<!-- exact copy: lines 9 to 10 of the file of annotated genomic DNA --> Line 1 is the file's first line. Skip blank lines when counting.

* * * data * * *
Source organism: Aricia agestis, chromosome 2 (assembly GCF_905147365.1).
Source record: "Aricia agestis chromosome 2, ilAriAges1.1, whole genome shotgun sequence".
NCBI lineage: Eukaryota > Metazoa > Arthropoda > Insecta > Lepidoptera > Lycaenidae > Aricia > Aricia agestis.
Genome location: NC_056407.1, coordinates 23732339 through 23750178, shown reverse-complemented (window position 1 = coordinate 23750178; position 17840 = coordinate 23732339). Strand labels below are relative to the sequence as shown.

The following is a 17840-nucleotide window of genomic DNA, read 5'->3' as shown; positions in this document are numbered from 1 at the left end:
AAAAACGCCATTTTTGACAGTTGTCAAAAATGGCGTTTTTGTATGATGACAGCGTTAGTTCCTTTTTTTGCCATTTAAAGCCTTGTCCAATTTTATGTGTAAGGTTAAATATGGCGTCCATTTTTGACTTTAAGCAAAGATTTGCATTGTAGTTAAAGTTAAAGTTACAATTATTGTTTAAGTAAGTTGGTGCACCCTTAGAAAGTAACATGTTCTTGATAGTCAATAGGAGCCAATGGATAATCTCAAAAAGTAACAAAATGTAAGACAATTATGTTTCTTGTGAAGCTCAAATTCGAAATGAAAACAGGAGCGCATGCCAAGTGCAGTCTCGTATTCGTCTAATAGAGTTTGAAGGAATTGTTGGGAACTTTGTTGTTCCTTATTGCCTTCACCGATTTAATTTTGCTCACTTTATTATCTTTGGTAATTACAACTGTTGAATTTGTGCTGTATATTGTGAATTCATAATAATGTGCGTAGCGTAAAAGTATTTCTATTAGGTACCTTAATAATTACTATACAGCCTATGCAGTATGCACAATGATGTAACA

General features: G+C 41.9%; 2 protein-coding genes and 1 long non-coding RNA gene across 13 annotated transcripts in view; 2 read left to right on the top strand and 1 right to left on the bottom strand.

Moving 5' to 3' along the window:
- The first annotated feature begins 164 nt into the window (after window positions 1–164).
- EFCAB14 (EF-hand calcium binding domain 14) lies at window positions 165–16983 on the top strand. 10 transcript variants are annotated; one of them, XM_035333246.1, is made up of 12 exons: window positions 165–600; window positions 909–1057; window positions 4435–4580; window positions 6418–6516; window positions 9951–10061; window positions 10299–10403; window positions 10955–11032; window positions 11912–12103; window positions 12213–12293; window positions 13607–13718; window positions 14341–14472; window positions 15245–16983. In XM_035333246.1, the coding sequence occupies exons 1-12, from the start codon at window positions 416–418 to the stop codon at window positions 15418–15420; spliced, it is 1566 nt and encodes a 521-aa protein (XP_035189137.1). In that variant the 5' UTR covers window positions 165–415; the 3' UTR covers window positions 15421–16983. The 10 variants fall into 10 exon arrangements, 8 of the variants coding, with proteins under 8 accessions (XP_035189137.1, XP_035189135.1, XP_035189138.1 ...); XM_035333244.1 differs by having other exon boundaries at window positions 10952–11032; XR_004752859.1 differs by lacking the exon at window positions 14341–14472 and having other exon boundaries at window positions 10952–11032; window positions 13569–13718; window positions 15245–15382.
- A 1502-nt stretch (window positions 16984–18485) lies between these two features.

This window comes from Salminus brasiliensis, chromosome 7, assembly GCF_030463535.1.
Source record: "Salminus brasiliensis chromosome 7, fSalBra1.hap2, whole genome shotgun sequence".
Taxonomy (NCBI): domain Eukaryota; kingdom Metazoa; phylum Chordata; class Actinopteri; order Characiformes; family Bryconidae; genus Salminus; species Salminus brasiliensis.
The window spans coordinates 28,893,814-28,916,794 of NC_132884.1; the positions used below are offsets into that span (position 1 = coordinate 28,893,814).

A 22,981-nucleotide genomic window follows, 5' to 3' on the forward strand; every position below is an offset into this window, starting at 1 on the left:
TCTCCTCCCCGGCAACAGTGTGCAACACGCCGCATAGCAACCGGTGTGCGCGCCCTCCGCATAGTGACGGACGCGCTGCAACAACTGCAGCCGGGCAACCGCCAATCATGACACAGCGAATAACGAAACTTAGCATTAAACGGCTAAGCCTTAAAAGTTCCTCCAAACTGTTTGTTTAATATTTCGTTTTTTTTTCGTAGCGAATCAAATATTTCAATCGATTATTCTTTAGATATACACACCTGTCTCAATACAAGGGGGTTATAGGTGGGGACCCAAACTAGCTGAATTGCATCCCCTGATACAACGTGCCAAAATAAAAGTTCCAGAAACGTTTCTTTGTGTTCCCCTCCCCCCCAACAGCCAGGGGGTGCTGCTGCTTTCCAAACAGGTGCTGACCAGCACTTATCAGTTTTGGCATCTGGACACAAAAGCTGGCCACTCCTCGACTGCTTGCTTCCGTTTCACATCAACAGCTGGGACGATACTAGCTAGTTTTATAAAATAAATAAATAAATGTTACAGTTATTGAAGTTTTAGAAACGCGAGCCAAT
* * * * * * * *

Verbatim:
- The first annotated feature begins 164 nt into the window (after window positions 1–164).
- EFCAB14 (EF-hand calcium binding domain 14) lies at window positions 165–16983 on the top strand. 10 transcript variants are annotated; one of them, XM_035333246.1, is made up of 12 exons: window positions 165–600; window positions 909–1057; window positions 4435–4580; window positions 6418–6516; window positions 9951–10061; window positions 10299–10403; window positions 10955–11032; window positions 11912–12103; window positions 12213–12293; window positions 13607–13718; window positions 14341–14472; window positions 15245–16983. In XM_035333246.1, the coding sequence occupies exons 1-12, from the start codon at window positions 416–418 to the stop codon at window positions 15418–15420; spliced, it is 1566 nt and encodes a 521-aa protein (XP_035189137.1). In that variant the 5' UTR covers window positions 165–415; the 3' UTR covers window positions 15421–16983. The 10 variants fall into 10 exon arrangements, 8 of the variants coding, with proteins under 8 accessions (XP_035189137.1, XP_035189135.1, XP_035189138.1 ...); XM_035333244.1 differs by having other exon boundaries at window positions 10952–11032; XR_004752859.1 differs by lacking the exon at window positions 14341–14472 and having other exon boundaries at window positions 10952–11032; window positions 13569–13718; window positions 15245–15382.